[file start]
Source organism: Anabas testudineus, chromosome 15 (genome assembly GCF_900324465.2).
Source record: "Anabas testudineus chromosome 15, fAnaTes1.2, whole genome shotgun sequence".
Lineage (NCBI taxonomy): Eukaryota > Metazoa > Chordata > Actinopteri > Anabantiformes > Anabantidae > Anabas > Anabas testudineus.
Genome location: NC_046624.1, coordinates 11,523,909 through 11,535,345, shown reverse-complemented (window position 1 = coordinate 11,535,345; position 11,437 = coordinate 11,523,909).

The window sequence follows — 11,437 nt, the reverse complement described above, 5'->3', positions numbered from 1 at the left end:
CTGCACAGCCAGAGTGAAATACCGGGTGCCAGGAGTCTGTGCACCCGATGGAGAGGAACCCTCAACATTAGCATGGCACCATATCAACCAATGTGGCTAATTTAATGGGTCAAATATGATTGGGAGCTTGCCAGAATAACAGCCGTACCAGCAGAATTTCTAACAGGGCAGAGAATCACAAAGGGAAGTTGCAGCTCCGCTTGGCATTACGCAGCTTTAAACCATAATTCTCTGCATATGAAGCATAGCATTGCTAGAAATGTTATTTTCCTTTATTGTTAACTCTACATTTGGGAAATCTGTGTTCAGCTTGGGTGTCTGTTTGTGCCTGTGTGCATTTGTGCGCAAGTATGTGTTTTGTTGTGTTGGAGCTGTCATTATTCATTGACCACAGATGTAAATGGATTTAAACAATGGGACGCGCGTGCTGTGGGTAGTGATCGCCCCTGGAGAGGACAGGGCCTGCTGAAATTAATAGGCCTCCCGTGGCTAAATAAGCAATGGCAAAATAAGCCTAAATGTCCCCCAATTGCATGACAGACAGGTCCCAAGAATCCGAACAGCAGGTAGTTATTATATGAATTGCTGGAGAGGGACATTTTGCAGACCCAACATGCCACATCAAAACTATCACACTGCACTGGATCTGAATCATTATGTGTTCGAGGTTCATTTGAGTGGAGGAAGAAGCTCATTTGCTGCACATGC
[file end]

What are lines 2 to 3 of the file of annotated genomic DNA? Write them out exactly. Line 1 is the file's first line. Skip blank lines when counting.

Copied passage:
Source record: "Anabas testudineus chromosome 15, fAnaTes1.2, whole genome shotgun sequence".
Lineage (NCBI taxonomy): Eukaryota > Metazoa > Chordata > Actinopteri > Anabantiformes > Anabantidae > Anabas > Anabas testudineus.